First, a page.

The ECB’s easy interest rate policy and its government bond purchase programme have contributed to a decline in long-dated yields across the EMU bloc and beyond. Yet, the term structure of intra-EMU sovereign spreads has remained quite steep. The difference between 5-year rates in Italy and those in Germany is 50bp. But the same differential widens to over 150bp 5 years into the future. We think that a combination of the extension of the ECB’s QE program into 2017 (removing around 20% of the Italian debt stock from public hands, and fostering an extension of its average life), stronger Italian GDP growth than seen over the past two years and a cut to the deposit rate further into negative territory will encourage a compression of forward Italy-Germany spreads at least to where they were around the announcement of QE in March. A possible shift in the target duration of national central bank purchases and/or a shift away from an ECB capital key allocation of bond purchases to market capitalization would clearly give the trade a bigger boost. In terms of the more closely watched 10-year Italy-Germany spread, our trade recommendation implies a move from the current 105bp to around 75bp. We would look to add Spain and Portugal to the long side of the trade recommendation once uncertainties regarding the respective political scenes have subsided in the New Year.

Top Trade #6: Long large-cap US Banks relative to the overall S&P500

Go long large-cap US Banks through the BKX Index relative to the S&P500, indexed at inception to 100, with a target at 110 and stop loss at 95.

US banks tend to be mildly pro-cyclical and also benefit from a rising longer-dated yield environment (we forecast a steeper US term structure than the forwards discount), as the Fed tightening will lead to a progressive upward revision of expectations on terminal rates, while the ECB and BoJ’s efforts to boost inflation should restore bond premium across major markets. US banks are still relatively well-priced, trading just above book value and with a P/E below that of the overall market, and at about median levels compared with its own past history. Moreover, they remain off their recent highs, unlike other possible implementations of the domestic growth theme in the US stock market.

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And here are the three main risks Goldman believes are associated with its top trades:

Three Main Risks: Bond Yields Up, China and Oil Down

As always, there are idiosyncratic risks surrounding our Top Trade recommendations. There are three ‘common’ or systemic risks to which our set of trades is most exposed:

Bond yields rising faster than we already anticipate: We are about to enter the first tightening cycle since 2004, following seven years of near-zero rates. At the micro level, the instruments through which the Fed intends to tighten policy (IOER, reverse repos, term deposit, run-down of the bond portfolio) and their interaction with regulatory constraints on financial intermediaries, are largely untested. At the macro level, the market-implied expectation of ‘terminal rates’ is unusually depressed (the forwards discount that US policy rates will be barely positive in 5 years’ time), and the term premium is close to zero.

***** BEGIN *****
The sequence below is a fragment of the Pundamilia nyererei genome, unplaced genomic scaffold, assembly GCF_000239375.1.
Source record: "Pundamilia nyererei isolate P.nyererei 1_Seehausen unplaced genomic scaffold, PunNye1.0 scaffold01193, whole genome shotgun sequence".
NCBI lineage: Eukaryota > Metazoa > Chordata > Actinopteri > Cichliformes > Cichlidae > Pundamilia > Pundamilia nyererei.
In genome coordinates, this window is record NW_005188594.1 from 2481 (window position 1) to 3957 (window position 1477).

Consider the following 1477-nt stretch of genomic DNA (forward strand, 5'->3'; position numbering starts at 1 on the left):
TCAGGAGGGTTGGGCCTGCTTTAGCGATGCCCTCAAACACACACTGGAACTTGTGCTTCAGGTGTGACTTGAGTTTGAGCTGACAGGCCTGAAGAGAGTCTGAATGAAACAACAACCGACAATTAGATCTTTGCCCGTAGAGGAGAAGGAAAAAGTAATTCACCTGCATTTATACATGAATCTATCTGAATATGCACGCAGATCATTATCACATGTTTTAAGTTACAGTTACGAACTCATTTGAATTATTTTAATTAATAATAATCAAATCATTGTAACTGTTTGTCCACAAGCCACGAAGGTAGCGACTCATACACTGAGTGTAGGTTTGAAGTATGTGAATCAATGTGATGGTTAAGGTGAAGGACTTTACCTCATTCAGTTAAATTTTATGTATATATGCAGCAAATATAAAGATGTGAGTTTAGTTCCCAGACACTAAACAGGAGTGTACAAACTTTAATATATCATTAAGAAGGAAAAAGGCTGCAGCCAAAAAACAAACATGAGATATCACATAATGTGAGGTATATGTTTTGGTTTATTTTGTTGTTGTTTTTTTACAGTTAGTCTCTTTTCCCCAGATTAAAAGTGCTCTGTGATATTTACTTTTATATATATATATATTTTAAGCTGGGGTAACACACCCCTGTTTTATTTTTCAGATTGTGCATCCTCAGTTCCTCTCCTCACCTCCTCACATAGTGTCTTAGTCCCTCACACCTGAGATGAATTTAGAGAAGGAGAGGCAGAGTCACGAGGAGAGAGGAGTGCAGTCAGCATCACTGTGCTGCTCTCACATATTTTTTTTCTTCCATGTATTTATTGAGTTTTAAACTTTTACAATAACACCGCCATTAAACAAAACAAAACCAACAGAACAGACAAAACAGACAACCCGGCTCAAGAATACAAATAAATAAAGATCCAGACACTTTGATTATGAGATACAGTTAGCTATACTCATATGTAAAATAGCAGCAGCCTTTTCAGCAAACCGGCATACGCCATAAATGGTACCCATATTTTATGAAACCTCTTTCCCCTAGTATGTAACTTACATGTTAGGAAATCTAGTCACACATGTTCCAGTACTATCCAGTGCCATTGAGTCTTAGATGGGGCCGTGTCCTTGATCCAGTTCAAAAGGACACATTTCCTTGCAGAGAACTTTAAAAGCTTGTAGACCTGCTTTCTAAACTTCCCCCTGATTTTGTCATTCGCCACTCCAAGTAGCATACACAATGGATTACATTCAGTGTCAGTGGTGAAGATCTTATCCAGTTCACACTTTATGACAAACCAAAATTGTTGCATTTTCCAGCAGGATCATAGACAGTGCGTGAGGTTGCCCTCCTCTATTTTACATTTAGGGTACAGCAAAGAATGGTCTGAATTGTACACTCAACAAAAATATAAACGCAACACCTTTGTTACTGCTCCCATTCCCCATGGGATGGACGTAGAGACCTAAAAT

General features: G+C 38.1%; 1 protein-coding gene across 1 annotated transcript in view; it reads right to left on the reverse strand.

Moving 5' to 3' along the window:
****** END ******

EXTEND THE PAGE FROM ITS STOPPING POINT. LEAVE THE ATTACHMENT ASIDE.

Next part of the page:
Against this backdrop, the risk of negative shocks originating from the fixed income markets (ranging from liquidity dislocations to a rapid shift in duration risk) is hard to calibrate. We have confidence that the loopback effects for Fed policy (i.e., a shallower path for Fed Funds should financial conditions tighten excessively), against a global backdrop of low interest rates, would ultimately cap the increase in bond yields. But the path to the new equilibrium could be volatile. In terms of our recommended Top Trades, risk factor analysis suggests that our long US banks vs SPX, as well as long USD trade recommendations would stand to benefit from a rising USD yield environment, but historical comparisons may be less relevant given the exceptional starting conditions.

A further fall in commodity prices, in particular crude oil: Our Commodities team remains bearish on industrial metals, and has flagged a downside risks to their forecasts for crude oil in the near term given the high level of inventories. Should this risk materialize, this would drag headline inflation down, masking the acceleration in core CPI; hurt the RUB and MXN; amplify credit risk in US HY in other large oil producers; and, more broadly, increase risk premium across assets. Ultimately, one should not lose sight of the fact that lower energy prices represent, over the medium term, a transfer of savings towards advanced economies. The trades that are most directly exposed to a decline in crude oil are long US inflation and our EM FX basket.

A devaluation of the Chinese Yuan: The ongoing decline in industrial metals suggests that China’s ‘old economy’ remains in recession. Over the balance of 2016, a more pronounced and broader deceleration in China’s domestic demand than already embedded in our central forecasts could amplify pressures for a devaluation of the Chinese currency. After policy interventions, the offshore CNH is priced to weaken by a meagre 2.5-3.0% against the US Dollar over the coming 12 months. Should the Chinese authorities opt for a step adjustment in the currency’s peg to the Dollar, in order to regain room to cut domestic rates without losing reserves, deflationary pressures across the advanced economies could intensify. The goal posts for all Emerging Market FX crosses would also move, and another round of currency weakness ensue. To be clear, our central scenario envisages a fiscal expansion alongside structural reforms, and some monetary easing. We would see interventions on the currency as part of a redesign of the currency peg once the economy has stabilized. But this is admittedly one of the largest risks for asset markets over the year to come. Our EM FX basket trade is designed to hedge some degree of weakness in China and US rates increases, although in such an eventuality the broad EM complex would come under pressure and differentiation strategies are less reliable.

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With all that said, something tells us the best trades for 2016 will be to go short the Yuan, go short Oil, and short TSYs, while doing the opposite of the Top 6 trade recos. We will CIX this "basket" and revisit one year from now.